Erin Smithberger - Graduate student at University of North Carolina
Ijezie Ikwuezunma - Senior at Washington and Lee Univeristy and winner of the Johnson Opportunity Grant
Stephanie Poindexter - Graduate Student in Anthropology, Oxford Brooks University
Megan Flynn - Georgetown Medical student
Lucia Cortejoso - PharmD in Hospital General Univeritario, Spain
Mary Young - Medical Resident
High School students
Clinical pharmacogenetics implementation consortium (cpic) guideline for pharmacogenetics-guided warfarin dosing: 2017 update. Johnson JA, Caudle KE, Gong L, Whirl-Carrillo M, Stein CM, Scott SA, Lee MT, Gage BF, Kimmel SE, Perera MA, Anderson JL, Pirmohamed M, Klein TE, Limdi NA, Cavallari LH, Wadelius M. Clin Pharmacol Ther. 2017 Feb 15 (epub ahead of print).
Integrated analysis of genetic variation and gene expression reveals novel variant for increased warfarin dose requirement in African Americans. Hernandez W, Gamazon ER, Aquino-Michaels K, Smithberger E, Patel S, O’Brien TJ, Harralson AF, Kittles RA, Barbour A, Tuck M, McIntosh SD, Douglas JN, Konkashbaev A, Cavallari LH, Perera MA. J Thromb. Haemost. 2017 Jan 30 (epub ahead of print)
Population Differences in the Pharmacokinetics of S-warfarin Among African Americans, Asians and Caucasians: Implications for Pharmacogenetic Dosing Algorithms. Kubo K, Ohara M, Tachikawa M, Cavallari LH, Lee MTM, Scordo MG, Nutescu E, Perera MA, Miyajima A, Kaneko N, Pengo V, Padrini R, Chen YT, Yakahashi H. Pharmacogenomics J. 2016 June; 4(5):513-520
Factors influencing pharmacokinetics of warfarin in African-Americans: implications for pharmacogenetic dosing algorithms. Nagai R, Ohara M, Cavallari LH, Drozda K, Patel SR, Nutescu EA, Perera MA, Hernandez W, Kaneko N, Hibiya M, Takahashi H. Pharmacogenomics. 2015 Mar; 2016(3):217-25.
Population specific genomics identifies predictor of Venous Thromboembolism in African Americans. Hernandez W, Gamazon ER, Smithberger E, O’Brien T, Harrelson A, Tuck M, Barbour A, Kittles RA, Cavallari LH, Perera MA. Blood 2016 Apr. 14; 127(15): 1923-1929. Press Release by American Society of Hematology, Commentary in Blood 127 (15).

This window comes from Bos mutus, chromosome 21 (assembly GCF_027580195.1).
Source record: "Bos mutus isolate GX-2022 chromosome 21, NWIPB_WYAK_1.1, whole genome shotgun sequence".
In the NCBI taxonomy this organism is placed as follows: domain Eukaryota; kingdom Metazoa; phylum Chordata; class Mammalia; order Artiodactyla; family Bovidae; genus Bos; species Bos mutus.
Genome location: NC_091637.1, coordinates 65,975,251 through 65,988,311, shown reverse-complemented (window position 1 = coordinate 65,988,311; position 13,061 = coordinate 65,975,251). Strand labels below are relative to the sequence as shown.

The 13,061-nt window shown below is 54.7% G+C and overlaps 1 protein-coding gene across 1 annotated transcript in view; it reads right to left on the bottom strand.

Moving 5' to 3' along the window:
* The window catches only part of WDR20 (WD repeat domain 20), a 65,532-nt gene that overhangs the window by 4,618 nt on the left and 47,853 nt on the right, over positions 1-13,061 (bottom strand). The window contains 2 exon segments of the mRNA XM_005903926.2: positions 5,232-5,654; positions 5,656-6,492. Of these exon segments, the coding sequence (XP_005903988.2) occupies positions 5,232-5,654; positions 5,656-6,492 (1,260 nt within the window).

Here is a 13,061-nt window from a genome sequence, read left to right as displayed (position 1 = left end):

Population-specific single nucleotide polymorphism confers increased risk of venous thromboembolism in African Americans. Daneshjou R, Cavallari LH, Weeke PE, Karczewski KJ, Drozda K, Perera MA, Johnson J, Klein TE, Bustamante CD, Roden D, Shaffer C, Denny JC, Zehnder JL, Altman RB. Molecular Genetics &Genomic Medicine 2016 Jun 21;4(5):513-520
We could all use a little help from our friends.
University of Illinois, Chicago
Director, Pharmacogenomics Laboratory, Pharmacy Practice
Pharmacogenomics Research Network
The PGRN catalyzed pharmacogenomics discoveries both nationally and internationally through the conduct of collaborative research focused on the discovery and translation of the genetic determinants of drug response, in order to enable safer and more effective drug therapies.
A collaboration to further Precision medicine
Leaders at the National Institutes of Health(NIH) Pharmagenomics Research Network (PGRN) and the RIKEN Center for Genomic Medicine(CGM) in Japan have signed a letter of intent creating a Global Alliance for Pharmacogenomics. Using genomewide approaches, identify genetic variants that contribute to individual responses to medicines, including rare and serious side effects.
Official Lab Photo
Lab Photo Fall 2016
Northwestern University Downtown Quad